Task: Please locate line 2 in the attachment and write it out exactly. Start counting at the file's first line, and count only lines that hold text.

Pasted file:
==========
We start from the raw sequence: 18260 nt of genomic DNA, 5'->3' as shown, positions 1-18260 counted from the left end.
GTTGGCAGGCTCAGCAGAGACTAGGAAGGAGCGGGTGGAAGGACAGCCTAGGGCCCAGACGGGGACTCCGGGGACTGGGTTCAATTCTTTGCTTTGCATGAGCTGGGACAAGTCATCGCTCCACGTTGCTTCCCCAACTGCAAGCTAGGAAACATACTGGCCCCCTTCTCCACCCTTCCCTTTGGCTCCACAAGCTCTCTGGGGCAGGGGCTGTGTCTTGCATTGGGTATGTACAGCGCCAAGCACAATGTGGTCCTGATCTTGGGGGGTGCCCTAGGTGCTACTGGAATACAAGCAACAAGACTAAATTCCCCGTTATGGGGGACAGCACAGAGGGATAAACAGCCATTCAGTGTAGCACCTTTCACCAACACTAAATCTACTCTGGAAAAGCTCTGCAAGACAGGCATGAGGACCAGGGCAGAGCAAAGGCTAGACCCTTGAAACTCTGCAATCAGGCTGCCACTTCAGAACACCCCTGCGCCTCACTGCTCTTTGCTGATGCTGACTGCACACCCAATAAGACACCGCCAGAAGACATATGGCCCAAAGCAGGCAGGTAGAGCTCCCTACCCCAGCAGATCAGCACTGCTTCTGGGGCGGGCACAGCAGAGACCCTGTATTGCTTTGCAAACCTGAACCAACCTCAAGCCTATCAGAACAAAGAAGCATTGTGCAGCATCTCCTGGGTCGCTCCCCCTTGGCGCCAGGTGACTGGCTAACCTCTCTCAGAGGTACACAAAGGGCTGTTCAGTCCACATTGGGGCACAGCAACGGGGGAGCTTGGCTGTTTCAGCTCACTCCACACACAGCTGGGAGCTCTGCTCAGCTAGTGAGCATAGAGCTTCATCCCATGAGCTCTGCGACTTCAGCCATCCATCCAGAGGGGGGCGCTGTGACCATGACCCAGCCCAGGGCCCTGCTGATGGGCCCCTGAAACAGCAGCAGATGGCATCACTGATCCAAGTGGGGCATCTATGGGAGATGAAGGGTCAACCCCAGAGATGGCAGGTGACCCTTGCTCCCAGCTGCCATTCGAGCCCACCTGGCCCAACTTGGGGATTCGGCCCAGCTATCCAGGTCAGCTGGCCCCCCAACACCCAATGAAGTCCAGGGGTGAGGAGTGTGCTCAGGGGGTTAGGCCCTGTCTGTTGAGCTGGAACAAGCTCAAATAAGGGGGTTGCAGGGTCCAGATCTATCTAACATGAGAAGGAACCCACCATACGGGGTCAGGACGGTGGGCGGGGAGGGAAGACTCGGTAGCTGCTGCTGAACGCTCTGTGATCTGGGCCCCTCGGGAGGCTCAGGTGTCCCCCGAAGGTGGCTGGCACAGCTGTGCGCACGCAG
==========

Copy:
GTTGGCAGGCTCAGCAGAGACTAGGAAGGAGCGGGTGGAAGGACAGCCTAGGGCCCAGACGGGGACTCCGGGGACTGGGTTCAATTCTTTGCTTTGCATGAGCTGGGACAAGTCATCGCTCCACGTTGCTTCCCCAACTGCAAGCTAGGAAACATACTGGCCCCCTTCTCCACCCTTCCCTTTGGCTCCACAAGCTCTCTGGGGCAGGGGCTGTGTCTTGCATTGGGTATGTACAGCGCCAAGCACAATGTGGTCCTGATCTTGGGGGGTGCCCTAGGTGCTACTGGAATACAAGCAACAAGACTAAATTCCCCGTTATGGGGGACAGCACAGAGGGATAAACAGCCATTCAGTGTAGCACCTTTCACCAACACTAAATCTACTCTGGAAAAGCTCTGCAAGACAGGCATGAGGACCAGGGCAGAGCAAAGGCTAGACCCTTGAAACTCTGCAATCAGGCTGCCACTTCAGAACACCCCTGCGCCTCACTGCTCTTTGCTGATGCTGACTGCACACCCAATAAGACACCGCCAGAAGACATATGGCCCAAAGCAGGCAGGTAGAGCTCCCTACCCCAGCAGATCAGCACTGCTTCTGGGGCGGGCACAGCAGAGACCCTGTATTGCTTTGCAAACCTGAACCAACCTCAAGCCTATCAGAACAAAGAAGCATTGTGCAGCATCTCCTGGGTCGCTCCCCCTTGGCGCCAGGTGACTGGCTAACCTCTCTCAGAGGTACACAAAGGGCTGTTCAGTCCACATTGGGGCACAGCAACGGGGGAGCTTGGCTGTTTCAGCTCACTCCACACACAGCTGGGAGCTCTGCTCAGCTAGTGAGCATAGAGCTTCATCCCATGAGCTCTGCGACTTCAGCCATCCATCCAGAGGGGGGCGCTGTGACCATGACCCAGCCCAGGGCCCTGCTGATGGGCCCCTGAAACAGCAGCAGATGGCATCACTGATCCAAGTGGGGCATCTATGGGAGATGAAGGGTCAACCCCAGAGATGGCAGGTGACCCTTGCTCCCAGCTGCCATTCGAGCCCACCTGGCCCAACTTGGGGATTCGGCCCAGCTATCCAGGTCAGCTGGCCCCCCAACACCCAATGAAGTCCAGGGGTGAGGAGTGTGCTCAGGGGGTTAGGCCCTGTCTGTTGAGCTGGAACAAGCTCAAATAAGGGGGTTGCAGGGTCCAGATCTATCTAACATGAGAAGGAACCCACCATACGGGGTCAGGACGGTGGGCGGGGAGGGAAGACTCGGTAGCTGCTGCTGAACGCTCTGTGATCTGGGCCCCTCGGGAGGCTCAGGTGTCCCCCGAAGGTGGCTGGCACAGCTGTGCGCACGCAG